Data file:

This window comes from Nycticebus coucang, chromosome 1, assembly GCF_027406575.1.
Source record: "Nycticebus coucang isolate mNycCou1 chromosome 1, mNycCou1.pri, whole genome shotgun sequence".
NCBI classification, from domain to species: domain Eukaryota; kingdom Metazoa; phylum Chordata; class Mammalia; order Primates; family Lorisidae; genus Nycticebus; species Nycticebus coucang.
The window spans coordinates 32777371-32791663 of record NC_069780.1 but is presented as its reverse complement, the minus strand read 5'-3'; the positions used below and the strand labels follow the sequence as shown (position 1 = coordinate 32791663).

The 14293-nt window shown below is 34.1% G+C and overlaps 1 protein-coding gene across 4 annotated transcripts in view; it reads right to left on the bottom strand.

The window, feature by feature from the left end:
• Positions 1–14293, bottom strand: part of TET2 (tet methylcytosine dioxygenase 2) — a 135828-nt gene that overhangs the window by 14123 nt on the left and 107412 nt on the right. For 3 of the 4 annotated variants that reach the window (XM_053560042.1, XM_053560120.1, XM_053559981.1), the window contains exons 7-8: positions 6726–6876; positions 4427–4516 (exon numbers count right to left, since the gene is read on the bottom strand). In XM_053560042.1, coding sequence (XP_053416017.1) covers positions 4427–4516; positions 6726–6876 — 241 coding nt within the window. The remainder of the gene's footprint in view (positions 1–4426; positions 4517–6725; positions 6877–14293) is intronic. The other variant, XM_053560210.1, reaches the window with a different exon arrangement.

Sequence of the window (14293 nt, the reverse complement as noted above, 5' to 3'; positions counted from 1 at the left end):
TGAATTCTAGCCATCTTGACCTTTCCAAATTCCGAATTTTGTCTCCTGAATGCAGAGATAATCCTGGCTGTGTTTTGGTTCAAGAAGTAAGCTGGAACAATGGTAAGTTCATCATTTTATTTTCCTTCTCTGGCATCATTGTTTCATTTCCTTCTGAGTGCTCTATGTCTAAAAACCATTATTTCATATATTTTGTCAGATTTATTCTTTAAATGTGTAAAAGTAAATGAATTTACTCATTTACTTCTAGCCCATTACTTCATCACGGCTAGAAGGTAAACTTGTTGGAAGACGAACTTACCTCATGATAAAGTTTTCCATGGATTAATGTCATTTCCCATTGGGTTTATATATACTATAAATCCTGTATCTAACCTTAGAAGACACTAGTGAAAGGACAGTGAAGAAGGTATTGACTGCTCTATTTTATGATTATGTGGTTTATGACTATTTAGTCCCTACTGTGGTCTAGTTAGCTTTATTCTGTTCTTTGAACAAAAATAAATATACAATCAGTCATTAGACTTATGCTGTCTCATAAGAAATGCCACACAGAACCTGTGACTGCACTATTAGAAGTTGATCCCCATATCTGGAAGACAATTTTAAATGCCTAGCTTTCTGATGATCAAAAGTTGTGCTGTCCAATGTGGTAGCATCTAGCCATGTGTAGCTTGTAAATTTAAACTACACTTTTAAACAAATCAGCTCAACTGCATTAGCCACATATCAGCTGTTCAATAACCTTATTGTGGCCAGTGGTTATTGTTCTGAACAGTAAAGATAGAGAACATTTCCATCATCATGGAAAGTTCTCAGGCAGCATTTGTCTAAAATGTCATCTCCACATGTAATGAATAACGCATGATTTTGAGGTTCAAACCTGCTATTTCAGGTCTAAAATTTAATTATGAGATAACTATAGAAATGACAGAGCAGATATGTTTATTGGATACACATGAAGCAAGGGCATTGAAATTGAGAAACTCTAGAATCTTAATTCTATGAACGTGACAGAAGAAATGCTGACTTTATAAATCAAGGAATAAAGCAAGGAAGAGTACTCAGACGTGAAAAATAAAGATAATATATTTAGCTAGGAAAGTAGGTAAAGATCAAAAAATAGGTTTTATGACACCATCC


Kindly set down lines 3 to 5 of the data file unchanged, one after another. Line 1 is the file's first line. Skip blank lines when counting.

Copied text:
NCBI classification, from domain to species: domain Eukaryota; kingdom Metazoa; phylum Chordata; class Mammalia; order Primates; family Lorisidae; genus Nycticebus; species Nycticebus coucang.
The window spans coordinates 32777371-32791663 of record NC_069780.1 but is presented as its reverse complement, the minus strand read 5'-3'; the positions used below and the strand labels follow the sequence as shown (position 1 = coordinate 32791663).

The 14293-nt window shown below is 34.1% G+C and overlaps 1 protein-coding gene across 4 annotated transcripts in view; it reads right to left on the bottom strand.